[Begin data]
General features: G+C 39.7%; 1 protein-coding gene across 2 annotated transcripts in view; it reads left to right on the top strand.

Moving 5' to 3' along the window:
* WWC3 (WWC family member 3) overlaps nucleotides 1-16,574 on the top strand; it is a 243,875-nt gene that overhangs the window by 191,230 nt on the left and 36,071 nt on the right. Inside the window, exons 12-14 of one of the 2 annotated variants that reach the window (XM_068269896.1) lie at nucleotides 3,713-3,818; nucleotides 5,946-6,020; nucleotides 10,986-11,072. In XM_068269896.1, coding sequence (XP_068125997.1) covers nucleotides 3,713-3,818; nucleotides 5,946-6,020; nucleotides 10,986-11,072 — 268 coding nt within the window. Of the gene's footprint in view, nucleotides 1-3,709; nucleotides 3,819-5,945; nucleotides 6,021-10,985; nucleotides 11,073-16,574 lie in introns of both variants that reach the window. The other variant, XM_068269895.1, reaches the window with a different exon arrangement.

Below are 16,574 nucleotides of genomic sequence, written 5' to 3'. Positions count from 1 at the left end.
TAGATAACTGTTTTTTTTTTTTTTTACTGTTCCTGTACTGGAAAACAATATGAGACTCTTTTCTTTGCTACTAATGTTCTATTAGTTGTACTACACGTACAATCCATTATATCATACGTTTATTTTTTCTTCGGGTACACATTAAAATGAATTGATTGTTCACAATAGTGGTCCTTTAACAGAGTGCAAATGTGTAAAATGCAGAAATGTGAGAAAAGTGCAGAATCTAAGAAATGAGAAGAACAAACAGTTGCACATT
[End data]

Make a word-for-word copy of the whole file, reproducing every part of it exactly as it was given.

General features: G+C 39.7%; 1 protein-coding gene across 2 annotated transcripts in view; it reads left to right on the top strand.

Moving 5' to 3' along the window:
* WWC3 (WWC family member 3) overlaps nucleotides 1-16,574 on the top strand; it is a 243,875-nt gene that overhangs the window by 191,230 nt on the left and 36,071 nt on the right. Inside the window, exons 12-14 of one of the 2 annotated variants that reach the window (XM_068269896.1) lie at nucleotides 3,713-3,818; nucleotides 5,946-6,020; nucleotides 10,986-11,072. In XM_068269896.1, coding sequence (XP_068125997.1) covers nucleotides 3,713-3,818; nucleotides 5,946-6,020; nucleotides 10,986-11,072 — 268 coding nt within the window. Of the gene's footprint in view, nucleotides 1-3,709; nucleotides 3,819-5,945; nucleotides 6,021-10,985; nucleotides 11,073-16,574 lie in introns of both variants that reach the window. The other variant, XM_068269895.1, reaches the window with a different exon arrangement.

Below are 16,574 nucleotides of genomic sequence, written 5' to 3'. Positions count from 1 at the left end.
TAGATAACTGTTTTTTTTTTTTTTTACTGTTCCTGTACTGGAAAACAATATGAGACTCTTTTCTTTGCTACTAATGTTCTATTAGTTGTACTACACGTACAATCCATTATATCATACGTTTATTTTTTCTTCGGGTACACATTAAAATGAATTGATTGTTCACAATAGTGGTCCTTTAACAGAGTGCAAATGTGTAAAATGCAGAAATGTGAGAAAAGTGCAGAATCTAAGAAATGAGAAGAACAAACAGTTGCACATT